A party standing in next week’s Australian election wants to hand voting power directly to its members, exercising and trading political power with verifiable transactions on the Bitcoin blockchain.
Flux’s ultimate vision is idealistic and ambitious: it seeks to completely replace the representative systems that currently govern the world’s democracies. It wants to give people a direct say on issues they care about and rid legislatures of party politics — eventually, even politicians.
“Our politics is MIA. It’s DOA. Even worse, it’s DOS,” reads Flux’s website, comparing the current system of government to a legacy operating system that has long outlived its usefulness.
The party publishes its support statistics publicly. It currently has over 3,100 official members, and has received a decent amount of media coverage for a new party thanks to its unorthodox ideology.
Flux was co-founded in 2015 by tech entrepreneur Max Kaye, one of the original members of the Bitcoin Association of Australia, the country’s leading Bitcoin advocacy group.
Poulton has also been a long-time bitcoin lobbyist in his home town of Launceston, Tasmania, where he led a drive to install ATMs and convince local businesses to accept bitcoin.
Two previous candidates in local elections also advocated for the city’s government to accept tax payments in bitcoin.
The Flux party is actually run by a partner startup company called The Flux Startup Pty Ltd., which develops the software. The startup raised an initial $270,000 AUD ($202,200 USD) seed funding and could eventually sell its system as a product to other organizations.
Flux released its minimum viable product (MVP) for the voting system in May 2015, and has since focused its efforts on building the party base and campaigning.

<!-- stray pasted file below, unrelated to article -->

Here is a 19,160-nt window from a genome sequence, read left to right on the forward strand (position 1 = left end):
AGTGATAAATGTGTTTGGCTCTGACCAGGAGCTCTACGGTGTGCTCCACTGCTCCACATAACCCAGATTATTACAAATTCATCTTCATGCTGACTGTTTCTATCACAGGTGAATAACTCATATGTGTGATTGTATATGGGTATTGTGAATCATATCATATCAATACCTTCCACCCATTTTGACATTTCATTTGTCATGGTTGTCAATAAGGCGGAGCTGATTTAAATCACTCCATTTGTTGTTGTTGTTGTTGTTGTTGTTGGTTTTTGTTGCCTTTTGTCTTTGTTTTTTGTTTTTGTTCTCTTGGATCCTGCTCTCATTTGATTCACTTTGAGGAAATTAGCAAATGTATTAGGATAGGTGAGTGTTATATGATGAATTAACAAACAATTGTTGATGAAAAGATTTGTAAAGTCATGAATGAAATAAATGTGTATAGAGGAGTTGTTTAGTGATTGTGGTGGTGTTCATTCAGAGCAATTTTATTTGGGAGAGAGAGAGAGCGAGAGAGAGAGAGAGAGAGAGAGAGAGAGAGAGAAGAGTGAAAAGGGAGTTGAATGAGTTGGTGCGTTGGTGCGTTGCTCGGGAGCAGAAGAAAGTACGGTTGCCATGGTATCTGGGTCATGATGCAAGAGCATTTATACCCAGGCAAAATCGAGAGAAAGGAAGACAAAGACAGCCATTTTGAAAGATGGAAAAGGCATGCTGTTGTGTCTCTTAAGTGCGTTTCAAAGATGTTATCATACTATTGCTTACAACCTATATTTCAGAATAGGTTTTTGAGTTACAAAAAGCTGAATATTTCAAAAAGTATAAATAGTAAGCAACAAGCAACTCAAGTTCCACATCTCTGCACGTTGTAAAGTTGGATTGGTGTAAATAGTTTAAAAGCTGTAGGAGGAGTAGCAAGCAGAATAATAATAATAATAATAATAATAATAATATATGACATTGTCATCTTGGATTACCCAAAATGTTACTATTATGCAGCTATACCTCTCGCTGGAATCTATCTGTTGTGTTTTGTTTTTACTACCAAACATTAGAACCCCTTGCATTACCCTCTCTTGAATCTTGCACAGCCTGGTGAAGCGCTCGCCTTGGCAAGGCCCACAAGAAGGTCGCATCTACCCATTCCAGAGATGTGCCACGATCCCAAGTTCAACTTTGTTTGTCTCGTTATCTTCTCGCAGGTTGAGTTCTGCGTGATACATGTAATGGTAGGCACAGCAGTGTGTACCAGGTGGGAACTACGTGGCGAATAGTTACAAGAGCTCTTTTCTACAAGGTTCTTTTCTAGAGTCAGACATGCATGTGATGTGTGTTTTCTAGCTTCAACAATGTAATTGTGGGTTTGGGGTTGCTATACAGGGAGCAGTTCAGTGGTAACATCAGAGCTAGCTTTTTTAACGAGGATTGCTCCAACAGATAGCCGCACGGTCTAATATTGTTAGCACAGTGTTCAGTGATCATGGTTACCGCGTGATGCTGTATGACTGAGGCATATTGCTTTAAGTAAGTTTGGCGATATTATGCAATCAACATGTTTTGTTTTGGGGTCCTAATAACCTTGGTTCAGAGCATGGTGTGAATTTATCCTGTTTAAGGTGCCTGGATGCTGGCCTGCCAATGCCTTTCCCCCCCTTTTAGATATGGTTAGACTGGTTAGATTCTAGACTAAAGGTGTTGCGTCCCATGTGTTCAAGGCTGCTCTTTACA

To implement the first stages of its grand plan, Flux needs to elect a sitting member to the Senate – or failing that, to any other democratic legislature, board or organization.
From there, cutting-edge technology takes over. Participants download and register with the Flux app on a smartphone via a “light validation process” to ensure only those legally allowed to vote can do so.
For each issue on which a vote is required, Flux distributes one-off voting tokens to each user. These can be kept, or traded to other users who may know or care more about the issue.
Then there are additional “liquidity tokens” that voters can collect to use on issues they care about, or have personal expertise on. These are distributed in a way Kaye says is “a bit like universal basic income” and designed to be inflationary in value, to prevent individuals from accumulating too much power over a long period of time.
Kaye told Bitcoinist that Flux only wants the politically-engaged population voting on each issue, and that there are “a lot of good, boring ideas” they needn’t waste time on.
Rather than bog users down by demanding decisions on every single vote, they may opt out or transfer their tokens to other users.